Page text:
Listen to Jim Goldberg talking about Open See and his exhibition at the Photographers’ Gallery.
Visit Goldberg’s website and reflect on how or if it works as a documentary project within the gallery space.
This subject continues the debate that I touched on at the end of my last blog post, namely whether it is appropriate to consider documentary photography as art.
To repeat my primary stance on this: it’s about the intent of the presentation:
- If the intent of displaying documentary photographs on a wall is in line with the original intent of the work (i.e. to inform the viewer of some reality) then it is as valid as any other distribution method, such as newspapers, magazines or books
- If the intent of displaying documentary photographs on a wall is to sell them as pieces of art to decorate the homes or business of buyers, or as investments – I personally find this problematic
The simplistic distinction I proffered in my previous post was that between a museum curator and an art dealer. At a basic level the word ‘art’ itself can have two overlapping but different meanings in everyday discourse: it can describe a creative output communicated from an artist to an audience, and/or it can describe a commodity being traded. It’s useful to separate these two definitions in one’s mind when discussing documentary photography as art.
I am minded to note the two positive aspects of documentary-as-art in the course notes, as they are points that I had not previously considered that help me understand the place of documentary photography in the art world:
- The distribution and exposure of art has been democratised and made more accessible
- The very commodification of the documentary photograph as an art object has generated a new source of income and funding which feeds back into the production of more documentary work
The former point aligns with the informative intent – the gallery wall is a valid communication channel for the work. The latter point assuages ethical concerns about the commodity status of art, to a degree anyway.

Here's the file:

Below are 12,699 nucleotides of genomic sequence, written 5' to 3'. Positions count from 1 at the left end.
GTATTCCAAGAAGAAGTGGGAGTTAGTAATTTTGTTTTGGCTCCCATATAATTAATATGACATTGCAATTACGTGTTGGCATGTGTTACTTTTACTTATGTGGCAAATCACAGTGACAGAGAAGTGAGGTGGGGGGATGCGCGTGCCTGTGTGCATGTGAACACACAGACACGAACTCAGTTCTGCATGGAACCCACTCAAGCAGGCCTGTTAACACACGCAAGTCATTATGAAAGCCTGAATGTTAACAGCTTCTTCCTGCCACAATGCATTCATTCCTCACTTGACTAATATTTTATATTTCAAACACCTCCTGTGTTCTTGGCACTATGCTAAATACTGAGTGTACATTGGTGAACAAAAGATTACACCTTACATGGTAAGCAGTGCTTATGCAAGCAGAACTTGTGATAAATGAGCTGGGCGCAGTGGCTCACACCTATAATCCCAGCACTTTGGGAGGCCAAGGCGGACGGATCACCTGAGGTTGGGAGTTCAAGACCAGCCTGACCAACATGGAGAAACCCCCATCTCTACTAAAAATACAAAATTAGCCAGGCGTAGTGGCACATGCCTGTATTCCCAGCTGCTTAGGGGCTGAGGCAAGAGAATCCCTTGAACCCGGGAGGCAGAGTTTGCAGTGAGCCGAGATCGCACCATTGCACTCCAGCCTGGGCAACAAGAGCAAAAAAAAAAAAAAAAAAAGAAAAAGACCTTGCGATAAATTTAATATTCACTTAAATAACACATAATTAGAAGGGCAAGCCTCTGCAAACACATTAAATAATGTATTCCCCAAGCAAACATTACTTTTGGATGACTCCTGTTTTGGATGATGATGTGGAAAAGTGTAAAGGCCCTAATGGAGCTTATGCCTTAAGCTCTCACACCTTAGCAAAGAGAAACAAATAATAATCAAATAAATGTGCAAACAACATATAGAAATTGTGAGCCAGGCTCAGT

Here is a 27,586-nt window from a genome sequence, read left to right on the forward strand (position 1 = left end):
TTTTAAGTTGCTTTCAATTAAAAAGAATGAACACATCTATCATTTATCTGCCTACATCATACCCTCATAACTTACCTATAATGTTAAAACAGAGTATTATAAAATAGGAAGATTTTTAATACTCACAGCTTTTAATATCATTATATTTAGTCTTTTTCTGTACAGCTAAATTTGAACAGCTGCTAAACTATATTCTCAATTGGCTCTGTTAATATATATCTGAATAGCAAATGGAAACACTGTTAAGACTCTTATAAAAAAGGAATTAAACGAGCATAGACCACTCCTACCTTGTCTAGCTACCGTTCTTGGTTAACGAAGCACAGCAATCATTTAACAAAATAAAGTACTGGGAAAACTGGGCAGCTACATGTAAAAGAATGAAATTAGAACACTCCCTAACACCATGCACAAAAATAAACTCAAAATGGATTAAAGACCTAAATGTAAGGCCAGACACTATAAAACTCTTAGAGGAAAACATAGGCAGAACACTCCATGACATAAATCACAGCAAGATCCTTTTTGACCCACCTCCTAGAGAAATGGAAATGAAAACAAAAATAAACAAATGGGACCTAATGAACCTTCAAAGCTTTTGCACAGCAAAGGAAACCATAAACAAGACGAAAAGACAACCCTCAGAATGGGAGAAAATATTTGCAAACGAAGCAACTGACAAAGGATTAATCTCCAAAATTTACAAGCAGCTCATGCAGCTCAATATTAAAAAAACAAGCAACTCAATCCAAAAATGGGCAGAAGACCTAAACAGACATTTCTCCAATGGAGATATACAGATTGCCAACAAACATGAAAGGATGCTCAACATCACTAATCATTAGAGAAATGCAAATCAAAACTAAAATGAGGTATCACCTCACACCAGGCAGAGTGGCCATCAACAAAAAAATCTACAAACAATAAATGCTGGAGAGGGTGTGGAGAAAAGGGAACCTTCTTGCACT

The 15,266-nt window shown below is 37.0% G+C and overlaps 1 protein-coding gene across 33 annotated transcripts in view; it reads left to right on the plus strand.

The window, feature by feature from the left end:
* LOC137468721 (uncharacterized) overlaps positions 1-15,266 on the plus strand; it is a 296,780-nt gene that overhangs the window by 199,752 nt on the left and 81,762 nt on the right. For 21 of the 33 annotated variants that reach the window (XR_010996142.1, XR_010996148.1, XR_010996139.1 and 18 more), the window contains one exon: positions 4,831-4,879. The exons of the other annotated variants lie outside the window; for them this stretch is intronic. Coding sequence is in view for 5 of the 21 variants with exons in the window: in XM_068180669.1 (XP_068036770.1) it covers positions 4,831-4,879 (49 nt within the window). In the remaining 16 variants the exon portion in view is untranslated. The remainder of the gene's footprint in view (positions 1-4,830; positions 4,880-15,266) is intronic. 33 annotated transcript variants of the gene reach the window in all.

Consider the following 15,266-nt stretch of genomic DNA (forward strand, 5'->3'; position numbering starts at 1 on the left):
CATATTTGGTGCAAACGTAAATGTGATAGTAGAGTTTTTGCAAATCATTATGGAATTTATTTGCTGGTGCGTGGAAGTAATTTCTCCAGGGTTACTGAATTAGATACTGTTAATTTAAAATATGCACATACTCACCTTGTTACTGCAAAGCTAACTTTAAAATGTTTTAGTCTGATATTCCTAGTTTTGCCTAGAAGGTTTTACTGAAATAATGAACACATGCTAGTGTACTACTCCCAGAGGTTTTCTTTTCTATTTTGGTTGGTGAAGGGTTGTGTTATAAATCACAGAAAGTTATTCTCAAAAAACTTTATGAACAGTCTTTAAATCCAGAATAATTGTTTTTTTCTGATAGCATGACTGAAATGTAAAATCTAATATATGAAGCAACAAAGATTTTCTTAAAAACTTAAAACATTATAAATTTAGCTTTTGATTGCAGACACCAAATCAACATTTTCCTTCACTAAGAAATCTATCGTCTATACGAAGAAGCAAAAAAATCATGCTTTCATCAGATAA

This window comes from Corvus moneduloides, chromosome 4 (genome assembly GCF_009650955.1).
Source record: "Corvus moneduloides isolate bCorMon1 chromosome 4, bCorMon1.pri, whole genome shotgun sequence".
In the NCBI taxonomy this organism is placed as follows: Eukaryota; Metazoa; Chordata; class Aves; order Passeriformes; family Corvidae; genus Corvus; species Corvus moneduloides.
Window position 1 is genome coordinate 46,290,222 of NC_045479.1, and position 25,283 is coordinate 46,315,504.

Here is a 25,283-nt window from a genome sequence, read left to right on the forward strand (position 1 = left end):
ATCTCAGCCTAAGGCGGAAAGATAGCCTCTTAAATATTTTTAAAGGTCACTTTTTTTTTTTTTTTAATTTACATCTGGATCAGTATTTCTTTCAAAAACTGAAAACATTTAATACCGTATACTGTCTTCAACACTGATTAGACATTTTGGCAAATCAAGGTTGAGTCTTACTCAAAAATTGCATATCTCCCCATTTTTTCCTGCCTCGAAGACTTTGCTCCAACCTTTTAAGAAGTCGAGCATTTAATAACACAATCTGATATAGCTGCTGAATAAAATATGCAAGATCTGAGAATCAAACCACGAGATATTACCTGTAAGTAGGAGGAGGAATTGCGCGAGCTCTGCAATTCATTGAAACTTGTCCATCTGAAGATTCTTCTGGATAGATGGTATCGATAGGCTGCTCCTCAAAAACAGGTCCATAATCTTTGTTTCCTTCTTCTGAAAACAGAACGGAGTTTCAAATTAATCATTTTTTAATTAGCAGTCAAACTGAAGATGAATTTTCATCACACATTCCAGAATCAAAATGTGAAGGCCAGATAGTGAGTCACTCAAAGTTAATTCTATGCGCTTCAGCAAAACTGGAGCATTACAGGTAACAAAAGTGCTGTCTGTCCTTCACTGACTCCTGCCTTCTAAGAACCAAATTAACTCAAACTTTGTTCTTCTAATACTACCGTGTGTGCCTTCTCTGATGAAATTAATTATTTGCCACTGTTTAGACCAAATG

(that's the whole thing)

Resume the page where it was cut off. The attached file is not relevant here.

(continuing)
I like Jim Goldberg’s work; I have a signed print of his on my study wall as I type this. His Open See project is one I hadn’t looked at in detail before but subject-wise it very much fits in with the Magnum Photos ethos of photojournalism. In terms of content it is somewhat prescient, prefiguring the focus on Greece’s immigrant population some years before it made major headlines.
The communication intent is evident, and there is a creative, expressive overlay to this work that makes it easier to accept as a crossover into ‘fine art’.
If the work is sufficiently visually interesting it can draw the viewer into the message; if it is too abstract it can fail to land its punch. The Ignatieff quote in the course notes articulates the necessary balancing act well:
“Photography which loses sight of documentation risks becoming mannerism, while photography which loses the ambition of art loses the possibility of becoming unforgettable.” (2003)
There is a category of work that I call ‘expressive documentary’, where the underlying reality of the subject matter is approached in a creative way (echoing John Grierson’s concise 1933 definition of documentary as “a creative treatment of actuality”). A lot of Goldberg’s earlier work was what I would call more ‘straight’ documentary but Open See saw him experimenting a little more. I have no problem understanding how this work is simultaneously documentary and art.
A more problematic example
A trickier case to examine would be when the work has little or no creative artifice, only a serious communication intent, and yet ends up as a commodity to be bought and sold in ‘the art world’. Simon Norfolk’s Staircase at Auschwitz (1998) was by far the most affecting image I saw in person in the last year.
I saw it at an exhibition at the Michael Hoppen Gallery in London. An art dealer’s gallery, not a museum; it had a price tag in the accompanying catalogue. The idea that this image was on display at least partly to attract a buyer made me a little queasy.
Open See at TPG http://vimeo.com/22120588 (accessed 07/03/2017)
Open See http://www.opensee.org (accessed 07/03/2017)